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Choice of infant formula

This question was posted the Infant and young child feeding interventions forum area and has 3 replies. You can also reply via email – be sure to leave the subject unchanged.

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Ellen Boldon

Nutrition Program Manager

Normal user

18 Jun 2013, 18:19

The center I am working for sometimes has need for infant formula in the pediatric unit. Efforts are made to protect and promote breastfeeding but it is not always feasible. We are purchasing Similac with Iron, but there are other infant formulas on the market here in Haiti that are not as expensive. The infant formula is used short-term and I am wondering what considerations should be made of the quality of the formula as far as types of fat, protein etc. when choosing a lower-cost formula. I am skeptical that it makes a lot of difference in the short-term. I am capable of doing the research and the comparisons, but time is short and if anyone has any experience with this issue, your guidance would be appreciated.

Thanks,
Ellen

Marie McGrath

MAMI Special Interest Group Coordinator

Technical expert

18 Jun 2013, 20:03

Dear Ellen, The main thing to check is that the infant formula meets the Codex Alimentarius Standards for infant formula. You can get the full specification at http://www.codexalimentarius.org/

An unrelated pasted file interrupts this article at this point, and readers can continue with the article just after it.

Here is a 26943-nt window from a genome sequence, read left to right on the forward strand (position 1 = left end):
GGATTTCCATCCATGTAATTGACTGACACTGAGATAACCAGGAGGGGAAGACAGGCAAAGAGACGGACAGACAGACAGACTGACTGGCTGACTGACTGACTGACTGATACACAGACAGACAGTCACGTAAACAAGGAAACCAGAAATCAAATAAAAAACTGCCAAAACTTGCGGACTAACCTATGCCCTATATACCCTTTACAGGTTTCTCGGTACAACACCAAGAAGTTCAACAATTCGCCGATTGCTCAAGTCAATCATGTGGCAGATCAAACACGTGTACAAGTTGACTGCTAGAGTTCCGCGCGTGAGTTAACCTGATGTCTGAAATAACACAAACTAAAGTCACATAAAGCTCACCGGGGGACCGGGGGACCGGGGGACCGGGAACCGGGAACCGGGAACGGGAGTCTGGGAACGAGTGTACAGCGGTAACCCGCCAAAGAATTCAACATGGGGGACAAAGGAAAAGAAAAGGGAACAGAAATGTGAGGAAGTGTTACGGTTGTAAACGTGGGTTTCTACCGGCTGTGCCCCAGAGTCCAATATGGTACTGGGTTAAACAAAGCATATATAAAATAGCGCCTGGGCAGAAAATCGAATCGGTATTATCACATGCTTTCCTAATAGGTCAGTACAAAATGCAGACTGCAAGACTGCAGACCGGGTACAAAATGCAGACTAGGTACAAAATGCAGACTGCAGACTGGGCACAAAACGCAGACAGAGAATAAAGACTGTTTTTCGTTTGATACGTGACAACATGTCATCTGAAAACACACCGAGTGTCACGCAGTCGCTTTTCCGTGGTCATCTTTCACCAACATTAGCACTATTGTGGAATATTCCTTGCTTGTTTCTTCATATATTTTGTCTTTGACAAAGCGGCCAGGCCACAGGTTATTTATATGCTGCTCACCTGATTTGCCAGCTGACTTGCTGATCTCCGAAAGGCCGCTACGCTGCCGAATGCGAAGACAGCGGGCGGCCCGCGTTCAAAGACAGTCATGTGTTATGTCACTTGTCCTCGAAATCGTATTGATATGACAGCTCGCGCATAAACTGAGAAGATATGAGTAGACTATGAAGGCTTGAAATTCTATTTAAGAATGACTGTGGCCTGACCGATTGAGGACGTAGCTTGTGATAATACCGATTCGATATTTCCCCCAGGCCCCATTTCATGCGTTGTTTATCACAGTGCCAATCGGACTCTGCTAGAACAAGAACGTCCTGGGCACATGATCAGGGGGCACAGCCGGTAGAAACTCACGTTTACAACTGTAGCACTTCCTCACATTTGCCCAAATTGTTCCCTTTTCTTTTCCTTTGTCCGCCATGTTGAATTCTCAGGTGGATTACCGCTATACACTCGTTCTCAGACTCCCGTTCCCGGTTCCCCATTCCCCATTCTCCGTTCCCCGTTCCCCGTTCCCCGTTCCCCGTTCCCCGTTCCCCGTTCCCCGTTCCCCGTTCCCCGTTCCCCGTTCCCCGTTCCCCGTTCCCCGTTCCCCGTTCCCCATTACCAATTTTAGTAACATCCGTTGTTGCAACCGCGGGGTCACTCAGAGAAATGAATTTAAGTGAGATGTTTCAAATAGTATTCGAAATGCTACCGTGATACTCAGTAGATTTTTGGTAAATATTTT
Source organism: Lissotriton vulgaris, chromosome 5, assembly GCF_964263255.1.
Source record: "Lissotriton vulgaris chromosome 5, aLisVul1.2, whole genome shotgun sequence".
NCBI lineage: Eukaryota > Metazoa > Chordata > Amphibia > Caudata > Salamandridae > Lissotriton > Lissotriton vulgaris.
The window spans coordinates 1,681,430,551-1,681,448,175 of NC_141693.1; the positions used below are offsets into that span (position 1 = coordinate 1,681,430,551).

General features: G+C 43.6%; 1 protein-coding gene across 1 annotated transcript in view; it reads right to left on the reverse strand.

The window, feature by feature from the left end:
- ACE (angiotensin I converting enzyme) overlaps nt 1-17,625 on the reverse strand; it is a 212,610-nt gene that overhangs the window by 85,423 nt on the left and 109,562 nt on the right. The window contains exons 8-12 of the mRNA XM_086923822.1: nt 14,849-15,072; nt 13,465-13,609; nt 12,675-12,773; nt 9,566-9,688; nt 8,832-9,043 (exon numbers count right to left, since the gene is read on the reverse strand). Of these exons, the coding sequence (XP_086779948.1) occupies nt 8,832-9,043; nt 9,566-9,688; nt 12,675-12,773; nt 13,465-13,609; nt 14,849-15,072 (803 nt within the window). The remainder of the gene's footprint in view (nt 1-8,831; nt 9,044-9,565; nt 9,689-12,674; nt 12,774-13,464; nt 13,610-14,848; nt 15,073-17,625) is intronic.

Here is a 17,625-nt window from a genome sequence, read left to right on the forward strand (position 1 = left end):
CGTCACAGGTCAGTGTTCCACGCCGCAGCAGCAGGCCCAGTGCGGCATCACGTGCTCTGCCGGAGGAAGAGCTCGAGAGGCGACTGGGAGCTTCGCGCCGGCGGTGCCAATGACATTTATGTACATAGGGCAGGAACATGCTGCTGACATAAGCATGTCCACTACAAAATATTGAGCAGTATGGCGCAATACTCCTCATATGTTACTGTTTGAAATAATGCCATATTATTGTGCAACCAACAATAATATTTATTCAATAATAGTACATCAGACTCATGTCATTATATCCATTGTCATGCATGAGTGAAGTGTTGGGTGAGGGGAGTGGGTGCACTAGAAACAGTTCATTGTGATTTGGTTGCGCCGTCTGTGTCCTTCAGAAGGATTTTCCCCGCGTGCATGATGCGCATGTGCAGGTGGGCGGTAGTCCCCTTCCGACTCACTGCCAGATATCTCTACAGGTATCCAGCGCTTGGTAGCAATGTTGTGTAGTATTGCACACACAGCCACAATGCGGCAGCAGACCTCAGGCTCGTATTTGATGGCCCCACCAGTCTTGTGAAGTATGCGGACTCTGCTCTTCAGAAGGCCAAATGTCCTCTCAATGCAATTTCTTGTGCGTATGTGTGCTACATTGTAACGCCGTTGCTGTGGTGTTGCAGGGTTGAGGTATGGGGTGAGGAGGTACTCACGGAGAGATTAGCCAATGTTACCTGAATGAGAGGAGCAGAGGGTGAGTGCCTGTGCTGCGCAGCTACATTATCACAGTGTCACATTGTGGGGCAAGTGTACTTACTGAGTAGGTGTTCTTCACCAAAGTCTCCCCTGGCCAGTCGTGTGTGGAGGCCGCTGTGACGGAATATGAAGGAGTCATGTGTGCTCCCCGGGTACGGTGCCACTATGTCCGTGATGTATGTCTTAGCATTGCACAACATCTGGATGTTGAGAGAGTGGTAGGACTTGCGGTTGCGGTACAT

A more 'quick and dirty' check would be to compare the nutrient profile of a formula like Similac that does meet Codex standards, with the one that you are considering. A less well known brand may be perfectly adequate; you are often paying for the branding and marketing of the more well known. However, I'd not compromise on nutrient profile if at all possible, even if in short term. If an infant is sick (as I suspect they are, on a paediatric ward), then nutrient adequacy is all the more important.

Hope this helps.
Marie

Tamsin Walters

en-net moderator

Forum moderator

19 Jun 2013, 10:30

From Ted Greiner:

I agree with Marie's points.

However, in recent decades formula companies are puffing up their prices by adding ingredients and in some markets being allowed to make claims for them based only on their own research. Objective studies done by unaffiliated researchers have for example failed to find convincing evidence of benefit from the addition of DHA and probiotics to formula. (Even if they were effective, the companies' ads saying this makes the products more like breast milk is like saying a nickel is more like a billion dollars than a penny is.) That is not to say that the usefulness of these expensive new ingredients is disproven, but if you find a much cheaper brand without them, I'd go for it.

Regards,
Ted Greiner

Chantal Autotte Bouchard

freelance

Normal user

20 Jun 2013, 09:05

Hi,

Haiti have a code of conduct for artificial milk, and TDH and ACF with MSPP had worked a protocol for substitut of milk depend on the capacity of the family. I don't if it's already approuve but I can sent you a copy if you leave me your email adress.

C.

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